Editor's Note: For more Foundation news, research updates and tips on living well with Parkinson's, read the Fall/Winter 2016 edition of The Fox Focus, our biannual newsletter.
Clinical trials are the last step in a very long journey to getting new treatments approved. Yet 85 percent of all trials face delays and 30 percent never get off the ground due to a lack of volunteers. Participating in clinical research can help scientists learn about Parkinson's disease and accelerate the development of new therapies.
While clinical studies may benefit participants and the greater Parkinson's community, they also pose potential risks. It's important to carefully consider both the benefits and risks and to discuss research participation with your doctors, the study team and your loved ones before deciding to enroll in a trial.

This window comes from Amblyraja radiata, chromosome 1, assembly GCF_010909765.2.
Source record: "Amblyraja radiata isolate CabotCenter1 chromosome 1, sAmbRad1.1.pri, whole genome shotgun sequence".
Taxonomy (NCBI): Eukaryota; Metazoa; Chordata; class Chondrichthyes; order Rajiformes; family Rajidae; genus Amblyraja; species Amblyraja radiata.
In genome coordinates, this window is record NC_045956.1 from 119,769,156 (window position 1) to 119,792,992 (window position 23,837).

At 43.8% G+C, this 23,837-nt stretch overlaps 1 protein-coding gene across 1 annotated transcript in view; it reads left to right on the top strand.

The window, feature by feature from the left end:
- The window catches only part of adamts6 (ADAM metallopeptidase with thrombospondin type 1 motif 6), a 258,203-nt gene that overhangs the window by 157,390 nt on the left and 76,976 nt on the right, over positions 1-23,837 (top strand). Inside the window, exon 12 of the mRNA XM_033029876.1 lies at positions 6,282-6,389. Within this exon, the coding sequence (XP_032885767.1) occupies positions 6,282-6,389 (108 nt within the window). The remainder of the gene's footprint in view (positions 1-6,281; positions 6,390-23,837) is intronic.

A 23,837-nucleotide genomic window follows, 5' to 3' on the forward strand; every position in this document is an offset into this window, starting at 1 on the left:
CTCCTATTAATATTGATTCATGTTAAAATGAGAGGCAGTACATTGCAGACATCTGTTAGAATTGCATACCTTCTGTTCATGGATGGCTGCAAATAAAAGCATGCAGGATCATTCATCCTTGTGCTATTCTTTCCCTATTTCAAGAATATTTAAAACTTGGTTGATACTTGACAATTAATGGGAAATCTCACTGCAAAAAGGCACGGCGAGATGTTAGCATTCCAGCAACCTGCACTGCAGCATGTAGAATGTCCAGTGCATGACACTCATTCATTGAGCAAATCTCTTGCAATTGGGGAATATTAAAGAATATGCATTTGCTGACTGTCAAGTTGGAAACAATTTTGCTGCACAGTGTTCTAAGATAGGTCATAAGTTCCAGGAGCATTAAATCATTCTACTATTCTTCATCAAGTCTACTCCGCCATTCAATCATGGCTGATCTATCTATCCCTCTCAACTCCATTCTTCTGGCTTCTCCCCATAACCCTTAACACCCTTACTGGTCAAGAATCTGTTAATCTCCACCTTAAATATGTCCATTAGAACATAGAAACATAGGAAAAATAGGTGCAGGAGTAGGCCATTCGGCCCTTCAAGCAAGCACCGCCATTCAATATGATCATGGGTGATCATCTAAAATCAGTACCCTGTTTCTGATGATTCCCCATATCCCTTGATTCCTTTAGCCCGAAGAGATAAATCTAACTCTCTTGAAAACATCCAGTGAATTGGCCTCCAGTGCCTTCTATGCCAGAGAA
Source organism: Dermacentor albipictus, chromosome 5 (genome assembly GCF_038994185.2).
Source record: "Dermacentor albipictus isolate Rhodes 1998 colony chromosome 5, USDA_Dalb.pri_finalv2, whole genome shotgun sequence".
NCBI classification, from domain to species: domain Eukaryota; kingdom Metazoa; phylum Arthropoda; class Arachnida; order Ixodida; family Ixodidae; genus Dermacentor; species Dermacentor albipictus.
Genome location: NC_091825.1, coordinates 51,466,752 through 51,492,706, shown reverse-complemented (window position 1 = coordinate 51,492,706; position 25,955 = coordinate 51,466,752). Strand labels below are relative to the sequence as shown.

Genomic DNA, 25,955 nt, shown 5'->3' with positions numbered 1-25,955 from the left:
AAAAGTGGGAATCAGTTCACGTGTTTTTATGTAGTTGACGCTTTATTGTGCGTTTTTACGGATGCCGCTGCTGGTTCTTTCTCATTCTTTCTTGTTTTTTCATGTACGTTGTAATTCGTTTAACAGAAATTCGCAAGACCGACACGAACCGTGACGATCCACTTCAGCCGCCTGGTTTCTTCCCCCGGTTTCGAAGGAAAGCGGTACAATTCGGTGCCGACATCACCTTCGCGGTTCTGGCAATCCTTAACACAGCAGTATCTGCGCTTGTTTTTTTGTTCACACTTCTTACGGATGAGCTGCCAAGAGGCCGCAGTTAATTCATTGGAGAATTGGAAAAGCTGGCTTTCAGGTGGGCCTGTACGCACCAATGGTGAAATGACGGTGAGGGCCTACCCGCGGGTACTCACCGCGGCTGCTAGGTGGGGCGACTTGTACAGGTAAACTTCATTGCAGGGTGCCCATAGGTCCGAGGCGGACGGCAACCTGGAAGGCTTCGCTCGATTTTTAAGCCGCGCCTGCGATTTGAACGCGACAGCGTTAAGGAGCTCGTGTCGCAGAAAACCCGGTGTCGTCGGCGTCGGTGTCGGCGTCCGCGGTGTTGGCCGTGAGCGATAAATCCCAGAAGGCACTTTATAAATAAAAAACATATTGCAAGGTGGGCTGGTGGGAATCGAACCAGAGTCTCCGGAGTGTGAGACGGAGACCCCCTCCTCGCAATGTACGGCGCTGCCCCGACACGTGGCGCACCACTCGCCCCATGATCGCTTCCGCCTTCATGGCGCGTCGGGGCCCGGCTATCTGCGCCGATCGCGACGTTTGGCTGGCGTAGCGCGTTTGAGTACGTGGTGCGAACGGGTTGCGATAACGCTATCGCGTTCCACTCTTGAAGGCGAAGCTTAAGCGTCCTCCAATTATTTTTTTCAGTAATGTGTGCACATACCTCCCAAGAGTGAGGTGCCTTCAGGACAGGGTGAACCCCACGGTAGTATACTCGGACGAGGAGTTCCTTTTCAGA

Here are sample questions potential volunteers should ask a trial team when evaluating a study, whether or not you've taken part in a trial previously.
- What is the purpose of this study?
- How might my participation help the Parkinson's community?
- What types of information will you be collecting?
- How long will the study last?
- What are the potential benefits of this study?
- What are the potential risks?
- Will I need to stop taking my medication or change my dosage?
- What types of side effects might I experience during this trial?
- Will my health information be kept confidential and safe?